Watch Episode 902 of Steve Bannon’s War Room: Pandemic show below.
Bipartisan momentum is growing against big tech companies as state attorneys general come together to challenge big tech companies. Last month a coalition of 48 state attorneys general, led by Texas Attorney General Ken Paxton, announced a joint antitrust investigation into Google. Paxton charged that Google “dominates all aspects of advertising on the Internet and searching on the Internet.” The attorneys general are in close contact with the federal government, which has taken steps of its own to investigate Google and other tech companies. Only two state attorneys general declined to join the probe: California — home to Google and thousands
In a disappointing setback for an administration that has promoted greater economic freedom, reports indicate that Trump’s Department of Justice and Federal Trade Commission are investigating four of America’s most successful businesses for anti-trust violations. The Hill reports: The federal government’s top antitrust enforcers, the Department of Justice and Federal Trade Commission (FTC), have reportedly reached an agreement on how to divide up their responsibilities for investigating Silicon Valley’s biggest companies, with the Justice Department setting its sights on Apple and Google and the FTC taking the lead on Facebook and Amazon. The agencies are said to be weighing whether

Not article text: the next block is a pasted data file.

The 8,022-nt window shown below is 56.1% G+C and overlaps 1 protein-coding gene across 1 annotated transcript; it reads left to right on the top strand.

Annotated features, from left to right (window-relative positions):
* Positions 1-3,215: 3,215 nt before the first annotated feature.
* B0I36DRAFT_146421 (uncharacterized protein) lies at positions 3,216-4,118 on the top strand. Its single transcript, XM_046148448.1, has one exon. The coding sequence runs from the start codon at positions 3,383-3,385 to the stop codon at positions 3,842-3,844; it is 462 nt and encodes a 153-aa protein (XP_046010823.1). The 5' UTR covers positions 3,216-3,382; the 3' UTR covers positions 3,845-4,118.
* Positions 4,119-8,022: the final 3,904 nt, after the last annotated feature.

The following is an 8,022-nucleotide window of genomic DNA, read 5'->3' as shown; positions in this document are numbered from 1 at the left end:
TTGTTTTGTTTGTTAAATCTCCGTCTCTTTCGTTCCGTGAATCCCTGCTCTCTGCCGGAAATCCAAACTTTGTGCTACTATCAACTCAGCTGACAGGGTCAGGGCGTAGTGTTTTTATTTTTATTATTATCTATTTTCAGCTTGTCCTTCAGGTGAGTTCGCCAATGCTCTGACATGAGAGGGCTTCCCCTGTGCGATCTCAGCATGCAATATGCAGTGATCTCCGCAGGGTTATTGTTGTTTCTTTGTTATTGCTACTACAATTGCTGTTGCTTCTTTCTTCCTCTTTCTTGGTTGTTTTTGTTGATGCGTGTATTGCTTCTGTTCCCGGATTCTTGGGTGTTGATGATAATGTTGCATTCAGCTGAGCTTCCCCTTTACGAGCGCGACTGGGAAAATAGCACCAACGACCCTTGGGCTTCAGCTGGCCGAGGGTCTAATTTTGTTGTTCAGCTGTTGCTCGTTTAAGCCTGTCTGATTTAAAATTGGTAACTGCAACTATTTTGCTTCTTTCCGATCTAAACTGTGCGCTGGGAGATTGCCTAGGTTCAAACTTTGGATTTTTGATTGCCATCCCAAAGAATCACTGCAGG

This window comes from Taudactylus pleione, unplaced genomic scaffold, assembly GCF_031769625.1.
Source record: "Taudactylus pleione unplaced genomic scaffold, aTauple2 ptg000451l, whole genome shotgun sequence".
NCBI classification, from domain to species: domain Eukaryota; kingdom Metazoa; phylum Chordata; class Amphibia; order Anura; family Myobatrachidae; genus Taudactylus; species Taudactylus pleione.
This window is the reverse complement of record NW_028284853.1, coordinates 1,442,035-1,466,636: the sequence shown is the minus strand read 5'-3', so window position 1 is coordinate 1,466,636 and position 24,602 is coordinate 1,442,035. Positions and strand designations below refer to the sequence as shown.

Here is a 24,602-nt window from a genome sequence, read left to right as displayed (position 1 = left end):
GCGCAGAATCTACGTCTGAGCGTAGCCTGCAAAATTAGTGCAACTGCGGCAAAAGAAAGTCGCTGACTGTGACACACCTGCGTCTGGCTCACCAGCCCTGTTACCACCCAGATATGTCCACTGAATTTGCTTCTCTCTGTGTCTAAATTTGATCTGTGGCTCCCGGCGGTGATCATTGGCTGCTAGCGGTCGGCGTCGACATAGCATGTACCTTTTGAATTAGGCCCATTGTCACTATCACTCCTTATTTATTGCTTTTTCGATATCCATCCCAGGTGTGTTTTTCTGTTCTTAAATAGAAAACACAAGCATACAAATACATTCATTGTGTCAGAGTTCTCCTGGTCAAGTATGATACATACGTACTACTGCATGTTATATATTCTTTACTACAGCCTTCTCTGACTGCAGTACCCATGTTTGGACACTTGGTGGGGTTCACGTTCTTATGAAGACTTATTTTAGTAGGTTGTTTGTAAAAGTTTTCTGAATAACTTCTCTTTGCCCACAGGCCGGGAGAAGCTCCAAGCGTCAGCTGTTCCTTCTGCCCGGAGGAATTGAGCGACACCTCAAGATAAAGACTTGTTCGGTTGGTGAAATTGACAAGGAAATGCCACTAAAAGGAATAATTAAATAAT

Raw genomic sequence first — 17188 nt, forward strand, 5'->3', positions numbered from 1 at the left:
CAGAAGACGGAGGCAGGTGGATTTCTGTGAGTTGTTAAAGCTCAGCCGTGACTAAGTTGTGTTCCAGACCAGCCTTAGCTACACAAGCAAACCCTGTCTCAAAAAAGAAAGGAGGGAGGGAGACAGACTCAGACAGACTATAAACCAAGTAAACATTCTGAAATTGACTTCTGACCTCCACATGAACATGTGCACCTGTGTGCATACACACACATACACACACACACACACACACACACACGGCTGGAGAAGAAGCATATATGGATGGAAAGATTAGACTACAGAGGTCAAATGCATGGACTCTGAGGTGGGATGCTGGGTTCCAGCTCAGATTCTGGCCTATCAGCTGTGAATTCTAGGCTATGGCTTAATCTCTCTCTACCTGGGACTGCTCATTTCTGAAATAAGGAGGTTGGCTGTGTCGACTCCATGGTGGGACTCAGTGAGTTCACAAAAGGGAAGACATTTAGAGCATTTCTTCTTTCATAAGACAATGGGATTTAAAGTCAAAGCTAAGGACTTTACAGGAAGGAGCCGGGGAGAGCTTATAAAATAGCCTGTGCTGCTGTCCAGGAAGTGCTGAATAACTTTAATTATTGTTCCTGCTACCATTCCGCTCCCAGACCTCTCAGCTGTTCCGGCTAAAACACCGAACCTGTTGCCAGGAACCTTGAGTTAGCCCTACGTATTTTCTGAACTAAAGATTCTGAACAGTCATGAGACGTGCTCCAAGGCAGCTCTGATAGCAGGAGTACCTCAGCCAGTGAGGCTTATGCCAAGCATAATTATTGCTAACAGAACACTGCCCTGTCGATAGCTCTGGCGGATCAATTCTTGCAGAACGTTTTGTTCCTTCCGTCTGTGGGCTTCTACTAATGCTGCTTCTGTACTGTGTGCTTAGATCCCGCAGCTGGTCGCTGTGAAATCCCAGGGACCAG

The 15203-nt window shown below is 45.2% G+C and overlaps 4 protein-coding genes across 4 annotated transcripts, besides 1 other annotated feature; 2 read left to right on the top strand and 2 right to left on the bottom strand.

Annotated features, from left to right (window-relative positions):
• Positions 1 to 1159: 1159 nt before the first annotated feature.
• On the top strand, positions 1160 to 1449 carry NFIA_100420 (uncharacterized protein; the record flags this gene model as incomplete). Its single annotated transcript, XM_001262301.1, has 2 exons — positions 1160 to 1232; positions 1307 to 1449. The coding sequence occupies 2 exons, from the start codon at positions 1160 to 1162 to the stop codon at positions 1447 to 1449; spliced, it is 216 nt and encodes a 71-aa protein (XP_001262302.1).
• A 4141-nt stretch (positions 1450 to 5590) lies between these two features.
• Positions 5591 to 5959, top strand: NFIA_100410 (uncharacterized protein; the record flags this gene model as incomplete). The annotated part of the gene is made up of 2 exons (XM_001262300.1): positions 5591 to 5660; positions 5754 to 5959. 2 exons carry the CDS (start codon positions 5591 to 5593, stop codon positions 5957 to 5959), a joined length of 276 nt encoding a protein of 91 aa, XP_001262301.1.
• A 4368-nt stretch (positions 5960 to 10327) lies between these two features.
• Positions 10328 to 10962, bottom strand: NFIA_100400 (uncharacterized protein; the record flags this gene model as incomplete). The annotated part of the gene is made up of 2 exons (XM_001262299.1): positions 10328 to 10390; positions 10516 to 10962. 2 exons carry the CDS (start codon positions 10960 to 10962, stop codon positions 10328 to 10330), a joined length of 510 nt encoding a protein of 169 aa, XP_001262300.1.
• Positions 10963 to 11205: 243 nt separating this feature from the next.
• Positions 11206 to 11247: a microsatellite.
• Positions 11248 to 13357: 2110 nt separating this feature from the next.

Amazon has released its list of 20 finalists to host its second headquarters — and the massive influx of new residents that comes with it. However, although the various city councils for these 20 finalists are currently patting themselves on the back, there are reasons they should perhaps temper their excitement. First, a list of 20 finalists is not really a final list at all. When Amazon announced it would build a second headquarters, they probably had these 20 cities in mind already — they just wanted to create buzz and competition. Now they have convinced 20 cities they each
The far left takes a Marxist interpretation of American history: that America is the most powerful nation on earth because it exploited its own people, plundered and pillaged other countries, and generally cheated its way to the top. They point to the “robber barons” of the late 19th century — men like Andrew Carnegie and Cornelius Vanderbilt, who took the Industrial Revolution to its fullest potential and, though they certainly exploited people along the way, also gave away most of their fortunes to charitable causes. They are messy and complicated figures who did a lot of good, but also a lot